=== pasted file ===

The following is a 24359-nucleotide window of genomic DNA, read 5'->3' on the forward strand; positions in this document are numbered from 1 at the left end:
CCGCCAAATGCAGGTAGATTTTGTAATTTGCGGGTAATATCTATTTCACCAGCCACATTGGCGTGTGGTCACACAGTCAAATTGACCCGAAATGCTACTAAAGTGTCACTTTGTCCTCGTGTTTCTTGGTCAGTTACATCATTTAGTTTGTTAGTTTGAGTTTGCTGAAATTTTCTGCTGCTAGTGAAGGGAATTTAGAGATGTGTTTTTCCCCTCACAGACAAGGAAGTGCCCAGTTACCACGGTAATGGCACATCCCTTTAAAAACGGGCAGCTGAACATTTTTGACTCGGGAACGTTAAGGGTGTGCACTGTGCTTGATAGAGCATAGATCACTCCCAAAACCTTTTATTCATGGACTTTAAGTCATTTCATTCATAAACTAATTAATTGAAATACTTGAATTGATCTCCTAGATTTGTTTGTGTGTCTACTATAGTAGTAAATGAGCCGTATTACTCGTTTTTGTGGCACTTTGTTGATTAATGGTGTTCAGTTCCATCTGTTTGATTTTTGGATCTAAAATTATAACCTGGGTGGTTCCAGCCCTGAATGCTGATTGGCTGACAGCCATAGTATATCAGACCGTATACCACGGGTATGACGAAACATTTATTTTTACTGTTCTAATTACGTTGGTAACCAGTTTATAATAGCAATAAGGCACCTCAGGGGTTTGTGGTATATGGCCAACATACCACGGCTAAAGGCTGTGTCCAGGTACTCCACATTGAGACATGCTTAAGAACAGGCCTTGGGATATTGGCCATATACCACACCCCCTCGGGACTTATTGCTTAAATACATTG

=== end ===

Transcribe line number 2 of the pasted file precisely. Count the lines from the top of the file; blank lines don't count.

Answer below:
CCGCCAAATGCAGGTAGATTTTGTAATTTGCGGGTAATATCTATTTCACCAGCCACATTGGCGTGTGGTCACACAGTCAAATTGACCCGAAATGCTACTAAAGTGTCACTTTGTCCTCGTGTTTCTTGGTCAGTTACATCATTTAGTTTGTTAGTTTGAGTTTGCTGAAATTTTCTGCTGCTAGTGAAGGGAATTTAGAGATGTGTTTTTCCCCTCACAGACAAGGAAGTGCCCAGTTACCACGGTAATGGCACATCCCTTTAAAAACGGGCAGCTGAACATTTTTGACTCGGGAACGTTAAGGGTGTGCACTGTGCTTGATAGAGCATAGATCACTCCCAAAACCTTTTATTCATGGACTTTAAGTCATTTCATTCATAAACTAATTAATTGAAATACTTGAATTGATCTCCTAGATTTGTTTGTGTGTCTACTATAGTAGTAAATGAGCCGTATTACTCGTTTTTGTGGCACTTTGTTGATTAATGGTGTTCAGTTCCATCTGTTTGATTTTTGGATCTAAAATTATAACCTGGGTGGTTCCAGCCCTGAATGCTGATTGGCTGACAGCCATAGTATATCAGACCGTATACCACGGGTATGACGAAACATTTATTTTTACTGTTCTAATTACGTTGGTAACCAGTTTATAATAGCAATAAGGCACCTCAGGGGTTTGTGGTATATGGCCAACATACCACGGCTAAAGGCTGTGTCCAGGTACTCCACATTGAGACATGCTTAAGAACAGGCCTTGGGATATTGGCCATATACCACACCCCCTCGGGACTTATTGCTTAAATACATTG